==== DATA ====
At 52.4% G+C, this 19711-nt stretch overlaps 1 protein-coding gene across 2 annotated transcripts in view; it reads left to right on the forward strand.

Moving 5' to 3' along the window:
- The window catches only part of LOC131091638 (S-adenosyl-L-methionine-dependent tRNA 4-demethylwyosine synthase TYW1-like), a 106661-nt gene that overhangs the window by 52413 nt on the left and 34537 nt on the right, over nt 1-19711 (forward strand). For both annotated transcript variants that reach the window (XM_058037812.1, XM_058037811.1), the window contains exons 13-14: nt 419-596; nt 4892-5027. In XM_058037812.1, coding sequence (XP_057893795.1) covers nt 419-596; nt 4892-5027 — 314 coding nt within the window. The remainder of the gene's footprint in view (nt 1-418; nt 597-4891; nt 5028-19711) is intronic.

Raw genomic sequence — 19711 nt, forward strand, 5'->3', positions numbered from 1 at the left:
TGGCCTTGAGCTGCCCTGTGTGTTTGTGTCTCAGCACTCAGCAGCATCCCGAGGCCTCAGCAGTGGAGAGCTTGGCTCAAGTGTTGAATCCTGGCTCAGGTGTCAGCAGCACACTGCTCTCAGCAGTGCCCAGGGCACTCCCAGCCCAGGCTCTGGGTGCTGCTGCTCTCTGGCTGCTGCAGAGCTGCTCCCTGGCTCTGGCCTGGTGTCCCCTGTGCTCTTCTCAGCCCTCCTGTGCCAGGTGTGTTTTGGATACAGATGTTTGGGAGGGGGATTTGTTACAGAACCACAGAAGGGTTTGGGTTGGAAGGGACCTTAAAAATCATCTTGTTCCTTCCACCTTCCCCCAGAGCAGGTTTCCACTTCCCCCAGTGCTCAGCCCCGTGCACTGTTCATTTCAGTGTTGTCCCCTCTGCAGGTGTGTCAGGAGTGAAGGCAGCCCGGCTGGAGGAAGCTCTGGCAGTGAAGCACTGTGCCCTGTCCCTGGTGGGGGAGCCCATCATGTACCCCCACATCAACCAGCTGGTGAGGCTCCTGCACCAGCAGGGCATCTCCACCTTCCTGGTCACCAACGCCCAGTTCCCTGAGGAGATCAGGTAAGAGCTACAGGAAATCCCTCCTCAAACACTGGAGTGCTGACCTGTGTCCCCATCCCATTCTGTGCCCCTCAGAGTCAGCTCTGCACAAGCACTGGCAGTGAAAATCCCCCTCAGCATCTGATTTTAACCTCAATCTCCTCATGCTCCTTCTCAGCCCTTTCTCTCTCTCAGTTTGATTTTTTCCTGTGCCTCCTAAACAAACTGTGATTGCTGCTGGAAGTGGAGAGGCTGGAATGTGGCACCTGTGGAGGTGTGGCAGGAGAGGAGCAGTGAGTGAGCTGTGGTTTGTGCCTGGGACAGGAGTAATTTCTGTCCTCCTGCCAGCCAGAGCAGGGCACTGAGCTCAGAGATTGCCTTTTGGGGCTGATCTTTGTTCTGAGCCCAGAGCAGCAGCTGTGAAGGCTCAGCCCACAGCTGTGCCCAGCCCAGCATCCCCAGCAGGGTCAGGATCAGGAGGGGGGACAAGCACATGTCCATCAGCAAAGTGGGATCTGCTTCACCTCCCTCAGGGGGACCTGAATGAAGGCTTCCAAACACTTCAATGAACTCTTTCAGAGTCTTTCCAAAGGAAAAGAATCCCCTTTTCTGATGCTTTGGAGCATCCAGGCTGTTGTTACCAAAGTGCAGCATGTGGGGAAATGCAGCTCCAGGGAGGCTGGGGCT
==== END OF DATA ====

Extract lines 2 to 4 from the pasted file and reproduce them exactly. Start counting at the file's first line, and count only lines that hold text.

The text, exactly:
Moving 5' to 3' along the window:
- The window catches only part of LOC131091638 (S-adenosyl-L-methionine-dependent tRNA 4-demethylwyosine synthase TYW1-like), a 106661-nt gene that overhangs the window by 52413 nt on the left and 34537 nt on the right, over nt 1-19711 (forward strand). For both annotated transcript variants that reach the window (XM_058037812.1, XM_058037811.1), the window contains exons 13-14: nt 419-596; nt 4892-5027. In XM_058037812.1, coding sequence (XP_057893795.1) covers nt 419-596; nt 4892-5027 — 314 coding nt within the window. The remainder of the gene's footprint in view (nt 1-418; nt 597-4891; nt 5028-19711) is intronic.

Raw genomic sequence — 19711 nt, forward strand, 5'->3', positions numbered from 1 at the left: